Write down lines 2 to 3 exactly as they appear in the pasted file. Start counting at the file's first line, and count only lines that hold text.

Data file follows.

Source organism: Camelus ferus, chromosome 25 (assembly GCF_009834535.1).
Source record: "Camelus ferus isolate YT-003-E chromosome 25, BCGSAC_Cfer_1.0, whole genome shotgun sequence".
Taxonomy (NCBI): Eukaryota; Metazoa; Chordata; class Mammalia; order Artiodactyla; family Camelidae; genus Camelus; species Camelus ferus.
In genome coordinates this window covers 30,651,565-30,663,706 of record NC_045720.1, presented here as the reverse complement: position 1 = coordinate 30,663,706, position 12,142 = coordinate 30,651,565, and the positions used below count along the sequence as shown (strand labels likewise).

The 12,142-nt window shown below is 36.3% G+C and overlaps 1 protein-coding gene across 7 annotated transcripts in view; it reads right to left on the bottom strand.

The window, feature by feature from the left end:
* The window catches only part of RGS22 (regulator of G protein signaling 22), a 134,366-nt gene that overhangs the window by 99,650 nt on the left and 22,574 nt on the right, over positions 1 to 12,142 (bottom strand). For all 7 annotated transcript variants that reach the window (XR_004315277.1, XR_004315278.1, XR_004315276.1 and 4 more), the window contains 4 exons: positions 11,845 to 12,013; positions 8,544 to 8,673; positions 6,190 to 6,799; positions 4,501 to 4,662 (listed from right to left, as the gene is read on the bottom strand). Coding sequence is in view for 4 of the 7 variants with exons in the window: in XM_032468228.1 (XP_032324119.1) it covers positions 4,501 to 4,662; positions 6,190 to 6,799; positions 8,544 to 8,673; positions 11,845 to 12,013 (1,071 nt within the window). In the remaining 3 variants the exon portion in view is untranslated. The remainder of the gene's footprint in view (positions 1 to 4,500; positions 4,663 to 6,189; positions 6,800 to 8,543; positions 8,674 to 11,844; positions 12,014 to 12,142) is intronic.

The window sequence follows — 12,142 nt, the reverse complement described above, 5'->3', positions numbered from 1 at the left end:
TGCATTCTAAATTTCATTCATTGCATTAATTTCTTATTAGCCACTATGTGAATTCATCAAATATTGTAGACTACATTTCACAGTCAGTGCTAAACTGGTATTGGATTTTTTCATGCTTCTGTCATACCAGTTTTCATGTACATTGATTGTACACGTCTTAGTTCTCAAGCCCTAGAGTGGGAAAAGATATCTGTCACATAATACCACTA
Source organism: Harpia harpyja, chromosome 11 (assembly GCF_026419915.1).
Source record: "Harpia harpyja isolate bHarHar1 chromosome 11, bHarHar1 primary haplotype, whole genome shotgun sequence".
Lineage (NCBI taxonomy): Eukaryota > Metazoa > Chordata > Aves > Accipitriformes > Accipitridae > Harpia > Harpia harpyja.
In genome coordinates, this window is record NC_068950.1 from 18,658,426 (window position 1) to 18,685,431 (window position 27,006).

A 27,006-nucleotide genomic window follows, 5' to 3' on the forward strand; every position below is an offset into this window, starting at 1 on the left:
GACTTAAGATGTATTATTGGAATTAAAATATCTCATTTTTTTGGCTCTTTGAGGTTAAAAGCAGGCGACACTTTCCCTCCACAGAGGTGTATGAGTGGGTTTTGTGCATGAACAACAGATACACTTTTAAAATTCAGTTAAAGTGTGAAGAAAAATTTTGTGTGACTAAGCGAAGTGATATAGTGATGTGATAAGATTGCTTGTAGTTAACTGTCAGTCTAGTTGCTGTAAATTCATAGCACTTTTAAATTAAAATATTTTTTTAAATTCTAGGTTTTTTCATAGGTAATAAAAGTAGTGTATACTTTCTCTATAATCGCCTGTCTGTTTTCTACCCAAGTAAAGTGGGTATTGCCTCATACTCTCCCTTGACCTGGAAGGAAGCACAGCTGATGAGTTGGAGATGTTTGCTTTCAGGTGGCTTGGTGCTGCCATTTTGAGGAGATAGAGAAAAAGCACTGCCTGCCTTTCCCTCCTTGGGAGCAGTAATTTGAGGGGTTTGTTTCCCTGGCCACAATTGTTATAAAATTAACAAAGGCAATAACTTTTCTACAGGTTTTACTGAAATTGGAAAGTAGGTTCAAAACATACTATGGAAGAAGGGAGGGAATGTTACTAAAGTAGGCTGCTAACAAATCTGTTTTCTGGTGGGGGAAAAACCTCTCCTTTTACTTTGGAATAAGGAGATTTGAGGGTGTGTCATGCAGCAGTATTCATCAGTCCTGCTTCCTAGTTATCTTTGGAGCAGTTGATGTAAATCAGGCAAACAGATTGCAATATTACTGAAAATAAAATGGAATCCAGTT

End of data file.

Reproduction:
Source record: "Camelus ferus isolate YT-003-E chromosome 25, BCGSAC_Cfer_1.0, whole genome shotgun sequence".
Taxonomy (NCBI): Eukaryota; Metazoa; Chordata; class Mammalia; order Artiodactyla; family Camelidae; genus Camelus; species Camelus ferus.